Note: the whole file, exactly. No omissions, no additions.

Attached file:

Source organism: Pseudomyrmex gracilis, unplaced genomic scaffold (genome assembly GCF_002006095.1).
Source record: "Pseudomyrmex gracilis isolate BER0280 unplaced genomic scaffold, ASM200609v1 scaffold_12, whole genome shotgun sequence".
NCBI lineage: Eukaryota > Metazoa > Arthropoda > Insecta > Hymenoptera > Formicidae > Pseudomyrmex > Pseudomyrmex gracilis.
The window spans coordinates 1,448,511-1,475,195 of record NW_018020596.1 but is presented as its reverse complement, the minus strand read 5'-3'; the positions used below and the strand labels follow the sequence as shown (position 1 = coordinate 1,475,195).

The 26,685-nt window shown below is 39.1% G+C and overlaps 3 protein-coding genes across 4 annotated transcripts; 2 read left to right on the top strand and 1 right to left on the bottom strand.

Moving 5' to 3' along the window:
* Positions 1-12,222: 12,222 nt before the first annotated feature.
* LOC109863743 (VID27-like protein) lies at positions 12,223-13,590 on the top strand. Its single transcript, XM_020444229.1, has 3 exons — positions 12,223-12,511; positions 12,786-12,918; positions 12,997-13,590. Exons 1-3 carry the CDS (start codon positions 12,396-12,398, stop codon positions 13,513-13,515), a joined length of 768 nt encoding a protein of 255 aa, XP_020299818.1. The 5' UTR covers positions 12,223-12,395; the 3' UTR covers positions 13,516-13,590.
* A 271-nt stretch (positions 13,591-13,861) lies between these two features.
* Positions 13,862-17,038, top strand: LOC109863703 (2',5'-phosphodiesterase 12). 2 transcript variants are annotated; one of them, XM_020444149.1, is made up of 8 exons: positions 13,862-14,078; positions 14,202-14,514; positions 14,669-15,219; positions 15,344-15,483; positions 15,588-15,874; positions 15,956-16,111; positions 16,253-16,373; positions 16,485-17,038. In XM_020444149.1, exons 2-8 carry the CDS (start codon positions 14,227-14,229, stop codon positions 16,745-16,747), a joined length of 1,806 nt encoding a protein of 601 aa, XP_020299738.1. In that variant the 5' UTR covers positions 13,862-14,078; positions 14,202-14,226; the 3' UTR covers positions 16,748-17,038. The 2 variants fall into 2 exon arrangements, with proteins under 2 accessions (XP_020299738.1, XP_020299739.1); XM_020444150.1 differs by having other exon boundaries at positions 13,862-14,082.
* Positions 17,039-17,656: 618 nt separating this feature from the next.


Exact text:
Source organism: Pseudomyrmex gracilis, unplaced genomic scaffold (genome assembly GCF_002006095.1).
Source record: "Pseudomyrmex gracilis isolate BER0280 unplaced genomic scaffold, ASM200609v1 scaffold_12, whole genome shotgun sequence".
NCBI lineage: Eukaryota > Metazoa > Arthropoda > Insecta > Hymenoptera > Formicidae > Pseudomyrmex > Pseudomyrmex gracilis.
The window spans coordinates 1,448,511-1,475,195 of record NW_018020596.1 but is presented as its reverse complement, the minus strand read 5'-3'; the positions used below and the strand labels follow the sequence as shown (position 1 = coordinate 1,475,195).

The 26,685-nt window shown below is 39.1% G+C and overlaps 3 protein-coding genes across 4 annotated transcripts; 2 read left to right on the top strand and 1 right to left on the bottom strand.

Moving 5' to 3' along the window:
* Positions 1-12,222: 12,222 nt before the first annotated feature.
* LOC109863743 (VID27-like protein) lies at positions 12,223-13,590 on the top strand. Its single transcript, XM_020444229.1, has 3 exons — positions 12,223-12,511; positions 12,786-12,918; positions 12,997-13,590. Exons 1-3 carry the CDS (start codon positions 12,396-12,398, stop codon positions 13,513-13,515), a joined length of 768 nt encoding a protein of 255 aa, XP_020299818.1. The 5' UTR covers positions 12,223-12,395; the 3' UTR covers positions 13,516-13,590.
* A 271-nt stretch (positions 13,591-13,861) lies between these two features.
* Positions 13,862-17,038, top strand: LOC109863703 (2',5'-phosphodiesterase 12). 2 transcript variants are annotated; one of them, XM_020444149.1, is made up of 8 exons: positions 13,862-14,078; positions 14,202-14,514; positions 14,669-15,219; positions 15,344-15,483; positions 15,588-15,874; positions 15,956-16,111; positions 16,253-16,373; positions 16,485-17,038. In XM_020444149.1, exons 2-8 carry the CDS (start codon positions 14,227-14,229, stop codon positions 16,745-16,747), a joined length of 1,806 nt encoding a protein of 601 aa, XP_020299738.1. In that variant the 5' UTR covers positions 13,862-14,078; positions 14,202-14,226; the 3' UTR covers positions 16,748-17,038. The 2 variants fall into 2 exon arrangements, with proteins under 2 accessions (XP_020299738.1, XP_020299739.1); XM_020444150.1 differs by having other exon boundaries at positions 13,862-14,082.
* Positions 17,039-17,656: 618 nt separating this feature from the next.